Department of Obstetrics and Gynecology
Obstetrics and Gynecology
Oral contraceptives are classically given in a cyclic manner with 21 days of active pills followed by 7 days of placebo. In the past 4 years, new oral contraceptives have been introduced which either shorten the placebo time, lengthen the active pills (extended cycle), or provide active pills every day (continuous). These concepts are not new; extended and continuous pills were first studied in the 1960s and 1970s and have been provided in an off-label manner by gynecologists to treat menstrual disorders, such as menorrhagia and dysmenorrhea, and gynecologic disorders, such as endometriosis. Now that extended and continuous combined oral contraceptives are available for all patients, it is critical for providers to understand the physiology, dosing, side effects, and benefits of this form of oral contraceptive. This article reviews the history and the potential uses of the new continuous combined oral contraceptive.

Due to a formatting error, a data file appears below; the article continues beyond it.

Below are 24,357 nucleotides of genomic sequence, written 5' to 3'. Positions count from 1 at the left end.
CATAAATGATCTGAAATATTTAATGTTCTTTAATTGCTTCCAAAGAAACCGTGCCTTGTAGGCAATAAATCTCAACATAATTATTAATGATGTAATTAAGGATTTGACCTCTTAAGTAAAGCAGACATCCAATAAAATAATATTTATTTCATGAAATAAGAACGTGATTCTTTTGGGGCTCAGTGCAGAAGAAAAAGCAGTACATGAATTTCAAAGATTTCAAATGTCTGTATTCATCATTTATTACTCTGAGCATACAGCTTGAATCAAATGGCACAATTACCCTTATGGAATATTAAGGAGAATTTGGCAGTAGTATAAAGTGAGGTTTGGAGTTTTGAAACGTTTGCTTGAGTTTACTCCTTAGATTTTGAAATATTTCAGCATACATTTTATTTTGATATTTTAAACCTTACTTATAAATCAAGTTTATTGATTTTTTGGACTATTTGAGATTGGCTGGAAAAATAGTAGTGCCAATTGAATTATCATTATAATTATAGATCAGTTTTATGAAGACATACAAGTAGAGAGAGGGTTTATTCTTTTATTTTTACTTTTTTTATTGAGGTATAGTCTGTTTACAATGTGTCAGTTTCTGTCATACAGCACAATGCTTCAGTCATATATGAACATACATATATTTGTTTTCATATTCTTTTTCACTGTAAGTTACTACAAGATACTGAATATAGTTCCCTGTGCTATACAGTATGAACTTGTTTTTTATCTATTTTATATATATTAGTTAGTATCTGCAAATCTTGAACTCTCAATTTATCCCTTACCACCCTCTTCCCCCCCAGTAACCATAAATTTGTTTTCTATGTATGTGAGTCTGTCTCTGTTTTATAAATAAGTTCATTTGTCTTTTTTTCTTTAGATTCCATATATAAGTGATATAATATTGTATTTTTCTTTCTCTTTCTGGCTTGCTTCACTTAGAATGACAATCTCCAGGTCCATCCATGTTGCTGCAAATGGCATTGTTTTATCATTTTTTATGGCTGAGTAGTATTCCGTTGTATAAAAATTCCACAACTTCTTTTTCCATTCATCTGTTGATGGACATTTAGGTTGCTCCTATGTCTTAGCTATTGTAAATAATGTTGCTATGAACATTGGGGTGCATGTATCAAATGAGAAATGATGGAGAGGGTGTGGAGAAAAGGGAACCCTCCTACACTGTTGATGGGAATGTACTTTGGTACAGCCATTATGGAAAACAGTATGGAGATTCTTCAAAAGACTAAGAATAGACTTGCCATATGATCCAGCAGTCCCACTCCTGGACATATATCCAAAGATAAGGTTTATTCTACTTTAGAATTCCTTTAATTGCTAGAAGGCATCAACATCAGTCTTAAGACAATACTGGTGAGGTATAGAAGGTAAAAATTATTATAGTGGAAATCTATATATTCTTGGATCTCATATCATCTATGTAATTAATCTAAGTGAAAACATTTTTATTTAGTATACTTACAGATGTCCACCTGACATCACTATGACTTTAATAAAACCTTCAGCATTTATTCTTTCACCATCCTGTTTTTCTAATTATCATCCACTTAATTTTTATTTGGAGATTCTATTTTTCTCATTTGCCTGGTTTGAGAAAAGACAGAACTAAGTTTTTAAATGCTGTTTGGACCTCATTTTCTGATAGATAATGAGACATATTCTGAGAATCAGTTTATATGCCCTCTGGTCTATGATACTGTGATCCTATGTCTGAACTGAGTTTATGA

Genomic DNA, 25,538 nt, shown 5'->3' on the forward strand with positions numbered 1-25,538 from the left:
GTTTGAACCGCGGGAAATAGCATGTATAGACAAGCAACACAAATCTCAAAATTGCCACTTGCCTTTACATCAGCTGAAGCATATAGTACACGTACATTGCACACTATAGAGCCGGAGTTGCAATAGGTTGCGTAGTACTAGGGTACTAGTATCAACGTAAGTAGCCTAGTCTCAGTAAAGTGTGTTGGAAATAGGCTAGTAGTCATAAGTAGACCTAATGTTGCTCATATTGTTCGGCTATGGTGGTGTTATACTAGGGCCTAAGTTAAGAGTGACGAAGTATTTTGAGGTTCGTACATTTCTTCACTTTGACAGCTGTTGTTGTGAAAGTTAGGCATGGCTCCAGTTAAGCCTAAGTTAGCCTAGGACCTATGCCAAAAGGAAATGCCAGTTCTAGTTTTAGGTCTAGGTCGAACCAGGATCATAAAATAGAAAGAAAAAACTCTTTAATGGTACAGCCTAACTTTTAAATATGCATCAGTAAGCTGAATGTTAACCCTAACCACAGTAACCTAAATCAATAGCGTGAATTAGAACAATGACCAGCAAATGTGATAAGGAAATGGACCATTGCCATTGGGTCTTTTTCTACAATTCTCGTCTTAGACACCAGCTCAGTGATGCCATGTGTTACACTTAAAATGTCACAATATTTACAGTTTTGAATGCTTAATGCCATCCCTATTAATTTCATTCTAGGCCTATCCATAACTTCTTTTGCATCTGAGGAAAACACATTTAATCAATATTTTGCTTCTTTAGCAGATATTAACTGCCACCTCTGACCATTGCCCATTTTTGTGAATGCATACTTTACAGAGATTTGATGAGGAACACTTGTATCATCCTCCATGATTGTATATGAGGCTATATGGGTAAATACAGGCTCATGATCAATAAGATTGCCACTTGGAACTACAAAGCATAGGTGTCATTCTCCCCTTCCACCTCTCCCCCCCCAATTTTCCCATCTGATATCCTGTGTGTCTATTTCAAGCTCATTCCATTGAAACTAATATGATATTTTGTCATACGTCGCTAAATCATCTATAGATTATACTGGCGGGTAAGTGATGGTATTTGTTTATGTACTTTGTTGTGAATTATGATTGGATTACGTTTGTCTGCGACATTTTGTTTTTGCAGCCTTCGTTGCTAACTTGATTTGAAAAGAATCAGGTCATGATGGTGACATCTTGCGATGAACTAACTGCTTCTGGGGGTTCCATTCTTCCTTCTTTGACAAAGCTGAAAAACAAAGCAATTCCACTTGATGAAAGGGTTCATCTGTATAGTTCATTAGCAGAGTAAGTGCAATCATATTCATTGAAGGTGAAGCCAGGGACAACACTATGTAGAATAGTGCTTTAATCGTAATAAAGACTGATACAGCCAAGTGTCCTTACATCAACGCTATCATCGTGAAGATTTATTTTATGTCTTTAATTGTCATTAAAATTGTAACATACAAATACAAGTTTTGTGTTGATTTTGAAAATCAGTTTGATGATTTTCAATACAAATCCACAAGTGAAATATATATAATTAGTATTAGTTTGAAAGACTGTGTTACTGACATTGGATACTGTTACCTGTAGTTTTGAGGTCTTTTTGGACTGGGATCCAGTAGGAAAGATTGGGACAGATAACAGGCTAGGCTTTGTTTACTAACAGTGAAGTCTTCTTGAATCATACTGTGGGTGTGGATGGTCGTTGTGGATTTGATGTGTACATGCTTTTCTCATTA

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Publisher PDF posted as allowed by the publisher's author rights policy at http://www.dovepress.com/author_guidelines.php?content_id=696.
DOI of Published Version
Ther Clin Risk Manag. 2008 Oct;4(5):905-11. DOI: 10.2147/TCRM.S2143. Link to article on publisher's website
Therapeutics and clinical risk management
Wright, Kristen Page and Johnson, Julia V., "Evaluation of extended and continuous use oral contraceptives" (2008). Obstetrics and Gynecology Publications and Presentations. 62.